Brad DeLong and Echidne have already dealt ably with the unappetizing spectacle of David Brooks' spiritual exhibitionism, but when you're wide awake at 4 AM, it's all too easy to convince yourself that you have a few things to add.
First, it's amazing that Brooks thinks anyone who is reeling from the horrors of the tsunami will be edified by this scatterbrained, contradictory inventory of what he fancies are his insights into Nature and God; this is mere peacock vanity on his part, and it's also colossally vulgar.
In his search for an emotionally comforting "explanation" for this disaster, Brooks fails to grasp that the central question of religion isn't who lives and who dies; it's who cares and who helps. Nonetheless, Brooks makes a great show of pondering "what it means" when catastrophe strikes, which naturally includes a solemn attempt to address the question of "God's will."
I'm no theologian, but it's at least possible that God entrusted our well-being to one another, and that Brooks' rhetorical contortions represent an elaborate effort to miss a theological point that's actually rather terrifying in its perfect simplicity.
If God's will is done on earth, surely it's done through our bodies and minds. After all, if God had intended to look after the world's poor, the Bible would probably have spent far less time telling us that we have to do it.
But if God doesn't exist, our human obligations remain no less real and no less pressing, unless we're in sympathy with those pseudomoral nihilists for whose amusement Brooks cuts his marionette capers. Despite what Brooks appears to believe, the view of God as some cosmic Johnny Appleseed who dispenses liberal doses of disaster for our benefit is very far indeed from giving meaning to human suffering; actually, it's a clarion call either to schadenfreude or to atheism. Indeed, between its pinched, self-centered moral relativism and its willful avoidance of basic religious ideals, the Right does more to make atheism attractive than any dozen godless polemicists could.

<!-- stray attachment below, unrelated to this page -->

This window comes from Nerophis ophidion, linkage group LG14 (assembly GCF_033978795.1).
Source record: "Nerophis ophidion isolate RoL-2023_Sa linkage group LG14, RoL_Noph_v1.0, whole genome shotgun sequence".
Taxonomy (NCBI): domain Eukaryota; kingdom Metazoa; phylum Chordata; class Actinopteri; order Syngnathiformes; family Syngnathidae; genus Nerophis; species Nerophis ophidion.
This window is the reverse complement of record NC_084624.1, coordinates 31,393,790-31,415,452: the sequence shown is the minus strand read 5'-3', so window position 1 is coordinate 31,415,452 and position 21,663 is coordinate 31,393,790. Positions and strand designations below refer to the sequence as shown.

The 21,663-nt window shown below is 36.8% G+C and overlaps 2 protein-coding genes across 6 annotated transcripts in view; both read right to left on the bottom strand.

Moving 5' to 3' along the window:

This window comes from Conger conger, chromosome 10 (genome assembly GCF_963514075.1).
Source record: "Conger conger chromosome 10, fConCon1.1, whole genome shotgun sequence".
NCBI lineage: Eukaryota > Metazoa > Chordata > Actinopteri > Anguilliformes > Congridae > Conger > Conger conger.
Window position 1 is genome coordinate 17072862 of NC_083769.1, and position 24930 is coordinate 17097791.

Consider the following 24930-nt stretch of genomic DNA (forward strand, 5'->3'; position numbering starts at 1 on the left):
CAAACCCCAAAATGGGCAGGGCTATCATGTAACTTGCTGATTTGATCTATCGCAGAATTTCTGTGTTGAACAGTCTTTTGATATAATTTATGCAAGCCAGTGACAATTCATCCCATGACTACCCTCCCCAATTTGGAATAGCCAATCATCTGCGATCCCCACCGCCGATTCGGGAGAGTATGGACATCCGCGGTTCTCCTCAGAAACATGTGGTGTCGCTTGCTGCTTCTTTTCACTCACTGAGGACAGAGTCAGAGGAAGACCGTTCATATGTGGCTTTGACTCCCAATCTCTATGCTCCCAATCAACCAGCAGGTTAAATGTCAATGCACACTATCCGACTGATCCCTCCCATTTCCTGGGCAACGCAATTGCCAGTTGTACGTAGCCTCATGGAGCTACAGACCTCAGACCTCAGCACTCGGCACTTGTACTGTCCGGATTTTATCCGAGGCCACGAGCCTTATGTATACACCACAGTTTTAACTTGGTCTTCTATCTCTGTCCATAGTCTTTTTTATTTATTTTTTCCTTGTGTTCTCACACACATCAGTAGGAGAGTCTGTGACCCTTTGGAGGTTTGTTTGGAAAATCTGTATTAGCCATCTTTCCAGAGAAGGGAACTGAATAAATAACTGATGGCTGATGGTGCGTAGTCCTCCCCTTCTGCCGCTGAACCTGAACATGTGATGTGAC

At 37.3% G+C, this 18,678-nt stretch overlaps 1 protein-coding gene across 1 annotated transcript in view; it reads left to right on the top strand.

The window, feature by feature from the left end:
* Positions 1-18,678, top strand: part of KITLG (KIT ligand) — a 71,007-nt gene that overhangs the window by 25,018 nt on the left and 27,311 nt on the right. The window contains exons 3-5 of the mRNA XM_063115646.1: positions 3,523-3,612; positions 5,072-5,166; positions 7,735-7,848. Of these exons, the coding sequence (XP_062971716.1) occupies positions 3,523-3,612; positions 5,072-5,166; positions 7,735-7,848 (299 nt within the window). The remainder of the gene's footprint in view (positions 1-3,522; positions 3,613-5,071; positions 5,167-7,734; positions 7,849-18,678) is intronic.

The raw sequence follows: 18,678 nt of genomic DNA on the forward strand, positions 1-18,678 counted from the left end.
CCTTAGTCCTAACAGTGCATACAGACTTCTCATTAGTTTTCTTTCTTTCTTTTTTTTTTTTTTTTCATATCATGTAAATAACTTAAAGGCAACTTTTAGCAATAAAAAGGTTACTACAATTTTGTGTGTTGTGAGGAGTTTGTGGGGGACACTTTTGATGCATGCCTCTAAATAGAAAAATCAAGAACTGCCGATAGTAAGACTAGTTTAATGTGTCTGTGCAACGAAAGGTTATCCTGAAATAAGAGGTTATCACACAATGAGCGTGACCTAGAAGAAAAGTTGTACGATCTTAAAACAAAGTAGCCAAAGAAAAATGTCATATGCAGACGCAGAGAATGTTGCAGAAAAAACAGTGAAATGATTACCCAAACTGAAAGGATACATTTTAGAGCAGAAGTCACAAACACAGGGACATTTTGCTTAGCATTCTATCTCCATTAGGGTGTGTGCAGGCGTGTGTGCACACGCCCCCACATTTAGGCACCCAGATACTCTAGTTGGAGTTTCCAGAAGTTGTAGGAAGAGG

But maybe it's not God's fault, says Brooks. Maybe it's Nature's fault. Nature, according to Brooks, is both amoral and cruel; its disasters are meaningless and random, but also hostile and hateful. (After all, lions eat gazelles, no matter how much we try to pretend otherwise while we loll around drinking soy lattes at "organic food stores.")
For Brooks, America is perpetually on the verge of losing its innocence, and Nature's worst crime is that it threatens to discourage America from its mission of "National Greatness." Here's one of Brooks' only sincere-sounding complaints about the tsunami:
[I]mages of something dark and unmerciful were thrust onto a culture that is by temperament upbeat and romantic.Poor old us. Of course, there was also something dark and unmerciful in the bombs that rained down on Baghdad recently, and some might argue that a temperament too "upbeat and romantic" to contemplate the suffering it visits upon other people is a temperament that's defective at best. Brooks' sententious wrath at Nature - it's arbitrary, it's cruel, it's vicious and willful! - could as easily be aimed at the Bush administration; his search for "human agency" might just as well start with his own tireless cheerleading for an unjust war, which has stained his hands indelibly with the blood of children.
To be warned against the "fog of compassion" by a gibbering husk like Brooks is deeply insulting, as is the notion that we should fear Nature more than the evil men whose viciousness and violence Brooks has sought for so long to glorify. Spare me the apocryphal "good intentions" that Brooks has so often discerned in the Bush administration's disastrous schemes, and I'll take my chances with Nature.